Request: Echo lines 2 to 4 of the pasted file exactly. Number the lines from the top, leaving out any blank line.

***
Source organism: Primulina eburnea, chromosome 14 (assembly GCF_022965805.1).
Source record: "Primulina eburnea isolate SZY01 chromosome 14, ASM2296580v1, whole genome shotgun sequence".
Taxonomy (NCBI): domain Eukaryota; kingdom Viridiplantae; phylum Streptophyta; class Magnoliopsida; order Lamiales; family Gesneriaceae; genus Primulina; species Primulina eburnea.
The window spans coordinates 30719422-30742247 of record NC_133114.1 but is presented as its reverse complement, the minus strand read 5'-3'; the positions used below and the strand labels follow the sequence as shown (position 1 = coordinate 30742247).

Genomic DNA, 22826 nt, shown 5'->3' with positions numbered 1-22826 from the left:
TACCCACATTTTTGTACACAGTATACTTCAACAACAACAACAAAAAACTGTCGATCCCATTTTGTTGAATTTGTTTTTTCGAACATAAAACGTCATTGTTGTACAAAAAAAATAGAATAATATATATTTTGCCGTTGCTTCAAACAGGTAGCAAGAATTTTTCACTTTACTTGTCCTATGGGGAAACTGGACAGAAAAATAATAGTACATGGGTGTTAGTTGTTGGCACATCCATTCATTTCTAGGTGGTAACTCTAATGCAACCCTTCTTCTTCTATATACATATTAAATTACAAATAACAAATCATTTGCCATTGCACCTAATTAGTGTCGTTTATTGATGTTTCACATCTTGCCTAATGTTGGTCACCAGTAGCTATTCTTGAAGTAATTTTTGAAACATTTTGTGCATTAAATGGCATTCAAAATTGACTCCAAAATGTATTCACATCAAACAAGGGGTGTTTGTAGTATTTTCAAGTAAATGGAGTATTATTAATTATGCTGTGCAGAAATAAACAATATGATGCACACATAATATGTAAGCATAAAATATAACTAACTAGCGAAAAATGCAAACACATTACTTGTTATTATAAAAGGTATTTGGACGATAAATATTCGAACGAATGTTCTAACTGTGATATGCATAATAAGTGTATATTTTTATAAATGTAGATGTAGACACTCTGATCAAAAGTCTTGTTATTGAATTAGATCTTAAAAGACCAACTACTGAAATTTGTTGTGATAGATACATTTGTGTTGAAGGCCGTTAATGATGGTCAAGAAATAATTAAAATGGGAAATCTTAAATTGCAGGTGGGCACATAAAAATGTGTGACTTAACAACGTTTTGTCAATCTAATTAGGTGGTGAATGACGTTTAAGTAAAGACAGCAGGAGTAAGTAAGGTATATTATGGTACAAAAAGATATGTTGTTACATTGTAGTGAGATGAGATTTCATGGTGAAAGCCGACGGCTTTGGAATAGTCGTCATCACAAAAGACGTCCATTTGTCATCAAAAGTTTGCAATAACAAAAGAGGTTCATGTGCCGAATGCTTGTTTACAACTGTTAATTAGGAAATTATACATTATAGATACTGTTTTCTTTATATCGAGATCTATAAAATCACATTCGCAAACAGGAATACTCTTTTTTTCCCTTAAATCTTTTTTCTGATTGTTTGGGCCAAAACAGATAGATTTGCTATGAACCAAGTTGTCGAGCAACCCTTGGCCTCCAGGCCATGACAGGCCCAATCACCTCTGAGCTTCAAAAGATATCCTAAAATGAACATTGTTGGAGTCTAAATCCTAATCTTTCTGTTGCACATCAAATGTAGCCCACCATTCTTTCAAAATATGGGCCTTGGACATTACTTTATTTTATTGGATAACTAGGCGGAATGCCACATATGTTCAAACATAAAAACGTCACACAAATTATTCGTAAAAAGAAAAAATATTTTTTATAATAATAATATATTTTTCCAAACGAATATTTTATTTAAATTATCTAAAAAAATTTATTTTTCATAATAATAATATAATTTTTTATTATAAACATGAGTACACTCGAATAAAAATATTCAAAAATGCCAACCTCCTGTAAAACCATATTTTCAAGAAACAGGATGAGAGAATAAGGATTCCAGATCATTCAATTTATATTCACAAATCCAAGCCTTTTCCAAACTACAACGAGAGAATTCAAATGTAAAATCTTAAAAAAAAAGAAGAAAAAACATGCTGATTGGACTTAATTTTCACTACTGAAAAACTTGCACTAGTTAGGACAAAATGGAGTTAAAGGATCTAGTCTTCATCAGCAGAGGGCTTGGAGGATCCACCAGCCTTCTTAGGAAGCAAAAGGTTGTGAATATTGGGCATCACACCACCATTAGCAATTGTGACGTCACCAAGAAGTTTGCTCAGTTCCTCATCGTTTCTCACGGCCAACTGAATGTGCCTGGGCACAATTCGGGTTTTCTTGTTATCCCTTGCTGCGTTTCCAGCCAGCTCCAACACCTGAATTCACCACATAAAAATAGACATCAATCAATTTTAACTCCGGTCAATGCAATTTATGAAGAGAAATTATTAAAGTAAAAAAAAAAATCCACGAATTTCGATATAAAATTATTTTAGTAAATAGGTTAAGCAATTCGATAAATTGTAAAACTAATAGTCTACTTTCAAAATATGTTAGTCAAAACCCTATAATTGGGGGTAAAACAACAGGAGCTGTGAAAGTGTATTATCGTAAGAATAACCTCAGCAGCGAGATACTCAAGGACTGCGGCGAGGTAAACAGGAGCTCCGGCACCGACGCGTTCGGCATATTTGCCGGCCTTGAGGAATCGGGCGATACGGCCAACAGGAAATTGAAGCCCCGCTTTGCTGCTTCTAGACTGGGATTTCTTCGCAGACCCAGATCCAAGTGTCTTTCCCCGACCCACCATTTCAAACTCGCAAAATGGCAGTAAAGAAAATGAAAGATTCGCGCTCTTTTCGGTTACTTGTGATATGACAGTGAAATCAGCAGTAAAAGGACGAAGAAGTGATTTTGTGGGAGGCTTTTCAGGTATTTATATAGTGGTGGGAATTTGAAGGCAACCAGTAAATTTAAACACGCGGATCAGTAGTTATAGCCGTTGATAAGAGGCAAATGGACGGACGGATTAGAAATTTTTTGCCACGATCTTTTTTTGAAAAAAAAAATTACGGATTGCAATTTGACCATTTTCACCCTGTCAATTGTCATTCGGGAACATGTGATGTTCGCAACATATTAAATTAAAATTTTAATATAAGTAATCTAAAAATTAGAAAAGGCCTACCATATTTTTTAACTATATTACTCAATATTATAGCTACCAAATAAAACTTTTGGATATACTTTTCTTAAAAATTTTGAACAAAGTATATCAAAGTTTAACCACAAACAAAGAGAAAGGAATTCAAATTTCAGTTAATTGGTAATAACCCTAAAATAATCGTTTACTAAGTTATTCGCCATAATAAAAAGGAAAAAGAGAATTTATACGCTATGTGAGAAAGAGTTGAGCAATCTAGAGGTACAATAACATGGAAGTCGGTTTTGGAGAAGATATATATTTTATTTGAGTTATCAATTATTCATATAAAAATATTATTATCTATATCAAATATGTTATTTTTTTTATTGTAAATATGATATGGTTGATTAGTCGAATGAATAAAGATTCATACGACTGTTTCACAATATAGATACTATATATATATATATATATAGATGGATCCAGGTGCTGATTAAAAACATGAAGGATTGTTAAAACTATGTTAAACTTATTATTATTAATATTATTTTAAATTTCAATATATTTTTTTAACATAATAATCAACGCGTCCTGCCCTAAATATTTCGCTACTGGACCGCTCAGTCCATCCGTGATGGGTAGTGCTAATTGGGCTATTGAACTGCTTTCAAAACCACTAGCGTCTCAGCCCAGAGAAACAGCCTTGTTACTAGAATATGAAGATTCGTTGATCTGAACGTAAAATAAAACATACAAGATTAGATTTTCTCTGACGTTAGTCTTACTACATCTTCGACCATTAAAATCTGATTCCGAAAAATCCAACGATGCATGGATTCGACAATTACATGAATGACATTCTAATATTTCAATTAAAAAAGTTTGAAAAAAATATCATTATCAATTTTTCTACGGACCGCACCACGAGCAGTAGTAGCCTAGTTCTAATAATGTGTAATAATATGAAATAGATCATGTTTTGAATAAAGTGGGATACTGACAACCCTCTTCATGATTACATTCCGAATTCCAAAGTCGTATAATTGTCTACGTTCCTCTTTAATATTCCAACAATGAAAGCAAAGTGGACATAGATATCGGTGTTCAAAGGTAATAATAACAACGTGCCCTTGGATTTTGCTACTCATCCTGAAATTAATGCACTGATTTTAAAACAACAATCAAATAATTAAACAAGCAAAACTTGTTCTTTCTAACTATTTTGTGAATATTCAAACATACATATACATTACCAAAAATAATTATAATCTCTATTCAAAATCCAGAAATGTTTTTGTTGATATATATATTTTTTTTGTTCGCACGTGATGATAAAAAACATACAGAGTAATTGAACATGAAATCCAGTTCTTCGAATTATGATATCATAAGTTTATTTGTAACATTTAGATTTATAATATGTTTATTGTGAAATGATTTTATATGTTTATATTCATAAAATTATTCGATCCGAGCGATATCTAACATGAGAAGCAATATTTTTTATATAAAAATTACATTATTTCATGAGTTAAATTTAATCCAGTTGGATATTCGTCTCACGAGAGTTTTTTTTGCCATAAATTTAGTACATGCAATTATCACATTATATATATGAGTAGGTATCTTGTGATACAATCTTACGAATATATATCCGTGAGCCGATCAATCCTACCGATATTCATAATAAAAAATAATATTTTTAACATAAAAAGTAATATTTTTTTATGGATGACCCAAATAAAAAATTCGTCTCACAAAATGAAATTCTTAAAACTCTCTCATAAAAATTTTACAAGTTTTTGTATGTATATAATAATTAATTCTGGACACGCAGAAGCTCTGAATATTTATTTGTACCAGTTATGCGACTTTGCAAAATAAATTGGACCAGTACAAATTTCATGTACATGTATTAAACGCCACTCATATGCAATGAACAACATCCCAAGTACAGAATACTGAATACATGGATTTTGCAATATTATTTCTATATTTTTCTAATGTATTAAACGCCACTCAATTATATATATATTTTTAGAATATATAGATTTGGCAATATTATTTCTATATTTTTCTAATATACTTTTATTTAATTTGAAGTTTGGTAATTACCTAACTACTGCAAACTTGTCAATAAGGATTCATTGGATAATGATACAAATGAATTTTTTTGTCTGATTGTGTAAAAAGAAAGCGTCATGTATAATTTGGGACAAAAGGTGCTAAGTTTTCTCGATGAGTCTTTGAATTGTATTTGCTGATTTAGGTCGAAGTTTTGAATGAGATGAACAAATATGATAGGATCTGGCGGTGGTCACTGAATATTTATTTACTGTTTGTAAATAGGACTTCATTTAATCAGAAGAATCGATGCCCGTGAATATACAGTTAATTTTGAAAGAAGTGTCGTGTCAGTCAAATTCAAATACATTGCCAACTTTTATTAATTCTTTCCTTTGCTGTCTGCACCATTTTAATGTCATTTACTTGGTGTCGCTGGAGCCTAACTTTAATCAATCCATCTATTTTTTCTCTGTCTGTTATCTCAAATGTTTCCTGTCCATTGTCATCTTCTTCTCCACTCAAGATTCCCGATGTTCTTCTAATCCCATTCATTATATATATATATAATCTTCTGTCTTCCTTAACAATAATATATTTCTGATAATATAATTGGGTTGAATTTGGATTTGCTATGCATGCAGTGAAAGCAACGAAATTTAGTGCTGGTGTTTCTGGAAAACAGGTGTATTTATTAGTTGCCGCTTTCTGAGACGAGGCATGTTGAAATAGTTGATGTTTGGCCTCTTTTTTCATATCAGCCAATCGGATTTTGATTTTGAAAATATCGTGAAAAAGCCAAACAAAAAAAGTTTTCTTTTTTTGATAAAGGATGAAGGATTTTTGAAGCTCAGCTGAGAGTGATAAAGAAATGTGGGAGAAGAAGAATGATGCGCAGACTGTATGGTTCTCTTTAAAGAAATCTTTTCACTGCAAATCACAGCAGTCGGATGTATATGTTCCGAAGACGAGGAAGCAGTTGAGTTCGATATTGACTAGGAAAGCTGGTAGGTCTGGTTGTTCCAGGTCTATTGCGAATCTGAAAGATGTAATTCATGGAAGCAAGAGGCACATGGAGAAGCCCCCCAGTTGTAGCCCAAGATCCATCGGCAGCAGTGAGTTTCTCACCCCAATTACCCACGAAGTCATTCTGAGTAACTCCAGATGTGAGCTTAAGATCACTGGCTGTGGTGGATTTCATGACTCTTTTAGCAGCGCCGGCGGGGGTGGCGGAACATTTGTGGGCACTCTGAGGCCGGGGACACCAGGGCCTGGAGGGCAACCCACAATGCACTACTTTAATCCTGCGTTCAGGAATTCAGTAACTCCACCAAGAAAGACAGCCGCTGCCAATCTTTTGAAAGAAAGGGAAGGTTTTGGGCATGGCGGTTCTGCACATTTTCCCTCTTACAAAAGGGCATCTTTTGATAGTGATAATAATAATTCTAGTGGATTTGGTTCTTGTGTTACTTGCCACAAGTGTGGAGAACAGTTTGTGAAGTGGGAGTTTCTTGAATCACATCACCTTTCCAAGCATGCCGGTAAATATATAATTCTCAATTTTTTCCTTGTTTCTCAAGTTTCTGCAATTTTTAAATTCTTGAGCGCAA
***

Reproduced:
Source record: "Primulina eburnea isolate SZY01 chromosome 14, ASM2296580v1, whole genome shotgun sequence".
Taxonomy (NCBI): domain Eukaryota; kingdom Viridiplantae; phylum Streptophyta; class Magnoliopsida; order Lamiales; family Gesneriaceae; genus Primulina; species Primulina eburnea.
The window spans coordinates 30719422-30742247 of record NC_133114.1 but is presented as its reverse complement, the minus strand read 5'-3'; the positions used below and the strand labels follow the sequence as shown (position 1 = coordinate 30742247).